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Science Says Your Dog Isn’t Exceptionally Smart – Internet Disagrees

You’ve probably seen these questionable headlines flying around lately saying that our dogs aren’t as smart as we think they are.

These lame, lame headlines.


To be fair, the articles aren’t calling our dogs dumb, they’re just saying that our dogs aren’t exceptional. But even saying that much seems like an insult to our dogs, doesn’t it? Because we know our dogs are incredibly smart. Like this dog that can spell her name. Or all the service dogs that are trained to help their owners function in the world.

Professor Stephen Lea has seen a lot of studies praising the intelligence of dogs over the years. As the editor of Animal Cognition, a journal that publishes studies regarding human and animal cognition, Professor Lea received several papers claiming that dogs are super intelligent, but the claims always made him raise an eyebrow. There are much fewer regarding other animals, but he says that, though dogs may seem smart, other animals can perform all the same tricks dogs can. We shouldn’t be fooled into thinking that they’re smarter just because they enjoy training.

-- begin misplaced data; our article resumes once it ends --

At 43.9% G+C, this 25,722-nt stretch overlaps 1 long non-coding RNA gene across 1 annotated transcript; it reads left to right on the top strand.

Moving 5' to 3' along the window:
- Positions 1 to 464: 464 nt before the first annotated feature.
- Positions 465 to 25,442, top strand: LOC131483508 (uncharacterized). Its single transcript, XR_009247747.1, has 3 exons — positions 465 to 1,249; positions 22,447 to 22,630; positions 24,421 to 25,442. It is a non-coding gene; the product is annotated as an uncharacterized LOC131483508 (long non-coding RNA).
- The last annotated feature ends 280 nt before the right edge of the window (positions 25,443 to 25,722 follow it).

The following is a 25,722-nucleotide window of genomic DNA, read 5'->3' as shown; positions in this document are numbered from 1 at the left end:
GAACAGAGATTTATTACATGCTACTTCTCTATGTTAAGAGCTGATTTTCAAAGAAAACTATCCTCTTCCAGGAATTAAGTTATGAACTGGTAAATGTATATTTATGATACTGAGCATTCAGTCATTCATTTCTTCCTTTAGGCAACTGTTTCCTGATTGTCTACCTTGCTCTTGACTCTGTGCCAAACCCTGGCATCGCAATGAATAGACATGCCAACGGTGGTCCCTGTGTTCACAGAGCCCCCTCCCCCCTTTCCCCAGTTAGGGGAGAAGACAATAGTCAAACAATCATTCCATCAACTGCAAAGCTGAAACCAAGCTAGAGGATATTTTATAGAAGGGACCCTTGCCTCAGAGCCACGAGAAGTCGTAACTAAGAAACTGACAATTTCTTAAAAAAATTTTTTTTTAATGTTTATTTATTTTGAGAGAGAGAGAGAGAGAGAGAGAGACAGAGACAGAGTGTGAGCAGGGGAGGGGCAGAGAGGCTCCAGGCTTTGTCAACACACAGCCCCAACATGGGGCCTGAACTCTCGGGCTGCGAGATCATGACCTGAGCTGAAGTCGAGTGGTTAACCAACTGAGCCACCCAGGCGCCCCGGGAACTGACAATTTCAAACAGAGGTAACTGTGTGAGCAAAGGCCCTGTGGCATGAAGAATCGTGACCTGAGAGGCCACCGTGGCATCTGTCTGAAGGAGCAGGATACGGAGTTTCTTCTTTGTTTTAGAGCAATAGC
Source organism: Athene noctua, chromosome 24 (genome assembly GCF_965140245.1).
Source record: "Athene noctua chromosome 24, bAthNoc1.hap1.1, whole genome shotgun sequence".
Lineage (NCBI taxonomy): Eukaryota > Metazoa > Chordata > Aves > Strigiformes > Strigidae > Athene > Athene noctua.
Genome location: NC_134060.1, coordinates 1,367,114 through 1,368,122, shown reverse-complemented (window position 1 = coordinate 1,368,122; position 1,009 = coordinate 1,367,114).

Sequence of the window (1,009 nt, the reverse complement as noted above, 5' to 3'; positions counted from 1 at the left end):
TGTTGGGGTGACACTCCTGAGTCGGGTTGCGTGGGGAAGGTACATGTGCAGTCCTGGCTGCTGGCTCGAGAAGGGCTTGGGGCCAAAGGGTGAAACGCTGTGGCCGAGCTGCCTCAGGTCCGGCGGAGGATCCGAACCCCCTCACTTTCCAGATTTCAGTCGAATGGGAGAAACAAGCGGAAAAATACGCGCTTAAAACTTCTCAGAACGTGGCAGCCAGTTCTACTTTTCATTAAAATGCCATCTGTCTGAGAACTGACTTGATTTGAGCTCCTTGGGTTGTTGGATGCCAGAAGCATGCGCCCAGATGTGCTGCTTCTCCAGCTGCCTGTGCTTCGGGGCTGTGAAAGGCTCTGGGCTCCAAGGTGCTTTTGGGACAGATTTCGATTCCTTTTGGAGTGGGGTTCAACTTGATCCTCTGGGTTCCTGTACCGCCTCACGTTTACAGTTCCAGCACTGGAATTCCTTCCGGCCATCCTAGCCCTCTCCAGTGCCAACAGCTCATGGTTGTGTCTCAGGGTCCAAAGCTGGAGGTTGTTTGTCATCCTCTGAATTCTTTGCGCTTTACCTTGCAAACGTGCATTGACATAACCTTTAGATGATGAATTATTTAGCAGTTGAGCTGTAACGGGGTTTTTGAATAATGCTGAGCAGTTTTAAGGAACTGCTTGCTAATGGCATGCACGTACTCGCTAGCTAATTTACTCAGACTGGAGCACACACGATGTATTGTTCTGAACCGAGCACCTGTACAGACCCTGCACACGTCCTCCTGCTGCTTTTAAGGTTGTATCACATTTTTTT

HE says. Would you be surprised to learn that Professor Lea says he’s a cat person?

 Actual photo of Prof. Lea? Probably.

 According to the Seattle Times, Professor Lea compares dogs to other members of three similar animal groups – carnivores, social hunters, and domestic animals. These included pigeons, cats, horses, dolphins and chimpanzees. Professor Lea says that dogs may be able to fetch and roll over, but they don’t use tools, like crows and chimps. They can’t find their way home across hundreds of miles like homing pigeons. And horses and cats have tricks of their own that can be considered equal to those of a dog.

You could easily argue the comparisons are unfair. Even the smartest human in a strange town with street signs in a foreign language would have trouble finding their way home without a map, but you wouldn’t call them dumber than a homing pigeon for it. Besides, can a pigeon run an agility course or be trained to guide the blind? Good luck, pigeon.

The internet wasn’t having any of Professor Lea’s tricks.

Dog lovers spoke up so loudly that the New York Times tried to make amends with Corgi photos.

And that’s why everyone cancelled their subscription to The New York Times and signed up for the iHeartDogs newsletter instead. You may have fooled the New York Times, but you’re not fooling us, Professor Lea.




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Written by Adriana Sandoval
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